Hiking Trail Conditions Report
Peaks Mt. Moosilauke, NH
Trails: Benton Trail
Date of Hike
Date of Hike: Tuesday, November 26, 2019
Parking/Access Road Notes
Parking/Access Road Notes: Road is plowed to the access of the Forest Road 171, there is active logging (we could hear it). At this point there is also a sign that reads that Tunnel Brook Road is closed December 1st. There looks like it is possible to park just past the FR near this sign. We drove on 4 inches of slushy snow to the new Tunnel Brook Trailhead/Benton Trail.  
Surface Conditions
Surface Conditions: Wet Trail, Snow - Packed Powder/Loose Granular, Snow - Wet/Sticky, Slush 
Recommended Equipment
Recommended Equipment:  
Water Crossing Notes
Water Crossing Notes: Tunnel Brook was rock hop-able, water was just low enough at the trail crossing that it was pretty easy. 
Trail Maintenance Notes
Trail Maintenance Notes: All the trees blow downs I reported from my Sept 1st trip are still across the trail. big mess right before trail's crossing of Tunnel Brook, between brook and just before the crossing of the new forest road are a big birch and pine across the trail. Now higher up above the ravine view ledge are some blow downs that are duck under-able. Above spring there is a big pine across the trail. 
Dog-Related Notes
Dog-Related Notes: If they like slush and snow 
Bugs: none --isn't it fun to type none all winter long 
Lost and Found
Lost and Found:  
Comments: This day was not like we thought it might be, we traveled through at least four different climate zones. Started at 9 am with clear blue sunny sky above and temperatures above freezing. We followed a hunter's footprints in the snow down the old Tunnel Brook Road, I guess I have to learn to call this the Tunnel Brook Trail. After about a half a mile the hunter went off into the woods to chase the prints of a dear. A couple times for short distances on the 1.5 mile road/trail walk we thought maybe we should have snowshoes but it was getting warm quick. After we crossed the brook there was 3 to 5 inches of wet snow and the trees were free of snow. In wet areas it was bare ground just before reaching the view ledge. Boy it was windy on the ledge and we couldn't even hear the cascading waters of Tunnel Brook in the ravine. We took a nice break and enjoyed the view from this fine perch. We continued up the trail and poof at 3200' the trees were snow loaded and dripping rain and slush bombs on the trail. The wind was still wicked but not cold and we decided to press on would change clothes as soon as we got near treeline. Just above 4,000 it must have just been 32 degrees because the melting stopped but the whipping wind wasn't moving the snow plastered trees. We bare booted all the way. At the trail junction of Beaver Brook we put on dry shirts and jackets and marched to the summit across a wind packed open summit. Tracks from Beaver Brook looked like one person went out and back, we must have just missed them. The summit was at least a constant 30mph wind with some higher gusts and thankfully it wasn't crazy cold. We saw tracks from Gorge Brook, that was it. We had the summit to ourselves. Funny how once we were back in the woods there was almost no wind. The sky was cloudy and it became cooler so that there was no more rain or slush bombs falling on us. The winds nearly disappeared by the time we reached the Tunnel Ravine view ledge and this time we could hear the brook below. The sun stayed behind the clouds and never reappeared. Snowshoes wouldn't have been much help, we rarely stepped in snow more than 4 inches but there were a few places where there were drifts but they didn't last more than a few steps. We didn't even bother to put on our mirco-spikes since the snow was so sticky and soft. Obviously this side of the Whites got more rain than snow the previous storm but this will change soon enough.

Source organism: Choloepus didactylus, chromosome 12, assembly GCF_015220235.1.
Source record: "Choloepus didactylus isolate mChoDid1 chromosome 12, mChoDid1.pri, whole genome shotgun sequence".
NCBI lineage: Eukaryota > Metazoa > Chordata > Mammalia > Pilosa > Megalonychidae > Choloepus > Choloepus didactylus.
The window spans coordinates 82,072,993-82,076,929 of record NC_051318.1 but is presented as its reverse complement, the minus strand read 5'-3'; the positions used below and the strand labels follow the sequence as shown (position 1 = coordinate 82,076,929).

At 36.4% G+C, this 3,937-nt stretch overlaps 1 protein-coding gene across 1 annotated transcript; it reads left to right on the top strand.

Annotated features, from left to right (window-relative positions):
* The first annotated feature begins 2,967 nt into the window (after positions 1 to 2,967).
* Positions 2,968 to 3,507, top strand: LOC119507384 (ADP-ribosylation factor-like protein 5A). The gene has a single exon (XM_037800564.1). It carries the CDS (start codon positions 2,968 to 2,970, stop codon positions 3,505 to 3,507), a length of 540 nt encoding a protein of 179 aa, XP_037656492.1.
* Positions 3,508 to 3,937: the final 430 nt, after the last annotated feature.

Name: Nordic_Gal, Danielle  
Date Submitted
Date Submitted: 2019-11-27 
Link: https:// 
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